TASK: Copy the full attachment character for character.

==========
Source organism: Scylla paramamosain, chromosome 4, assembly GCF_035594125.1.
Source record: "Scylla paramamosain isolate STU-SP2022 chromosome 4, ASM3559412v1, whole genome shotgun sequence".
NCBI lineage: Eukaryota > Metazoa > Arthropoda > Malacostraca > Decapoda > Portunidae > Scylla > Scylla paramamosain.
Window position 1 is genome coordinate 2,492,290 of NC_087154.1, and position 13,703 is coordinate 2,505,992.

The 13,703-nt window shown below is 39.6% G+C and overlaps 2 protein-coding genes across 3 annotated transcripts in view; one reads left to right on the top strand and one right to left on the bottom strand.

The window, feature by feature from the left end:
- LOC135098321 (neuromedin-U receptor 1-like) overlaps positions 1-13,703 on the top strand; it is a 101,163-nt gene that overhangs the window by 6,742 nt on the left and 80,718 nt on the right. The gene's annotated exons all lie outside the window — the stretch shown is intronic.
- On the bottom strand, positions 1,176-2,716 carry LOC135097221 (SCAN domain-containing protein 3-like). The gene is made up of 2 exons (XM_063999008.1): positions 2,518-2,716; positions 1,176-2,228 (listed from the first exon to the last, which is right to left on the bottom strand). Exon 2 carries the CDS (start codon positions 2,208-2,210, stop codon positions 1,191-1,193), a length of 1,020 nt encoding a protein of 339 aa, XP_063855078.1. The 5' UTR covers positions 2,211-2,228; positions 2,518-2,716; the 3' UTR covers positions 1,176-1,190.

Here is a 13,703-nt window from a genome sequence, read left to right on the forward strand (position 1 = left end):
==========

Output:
Source organism: Scylla paramamosain, chromosome 4, assembly GCF_035594125.1.
Source record: "Scylla paramamosain isolate STU-SP2022 chromosome 4, ASM3559412v1, whole genome shotgun sequence".
NCBI lineage: Eukaryota > Metazoa > Arthropoda > Malacostraca > Decapoda > Portunidae > Scylla > Scylla paramamosain.
Window position 1 is genome coordinate 2,492,290 of NC_087154.1, and position 13,703 is coordinate 2,505,992.

The 13,703-nt window shown below is 39.6% G+C and overlaps 2 protein-coding genes across 3 annotated transcripts in view; one reads left to right on the top strand and one right to left on the bottom strand.

The window, feature by feature from the left end:
- LOC135098321 (neuromedin-U receptor 1-like) overlaps positions 1-13,703 on the top strand; it is a 101,163-nt gene that overhangs the window by 6,742 nt on the left and 80,718 nt on the right. The gene's annotated exons all lie outside the window — the stretch shown is intronic.
- On the bottom strand, positions 1,176-2,716 carry LOC135097221 (SCAN domain-containing protein 3-like). The gene is made up of 2 exons (XM_063999008.1): positions 2,518-2,716; positions 1,176-2,228 (listed from the first exon to the last, which is right to left on the bottom strand). Exon 2 carries the CDS (start codon positions 2,208-2,210, stop codon positions 1,191-1,193), a length of 1,020 nt encoding a protein of 339 aa, XP_063855078.1. The 5' UTR covers positions 2,211-2,228; positions 2,518-2,716; the 3' UTR covers positions 1,176-1,190.

Here is a 13,703-nt window from a genome sequence, read left to right on the forward strand (position 1 = left end):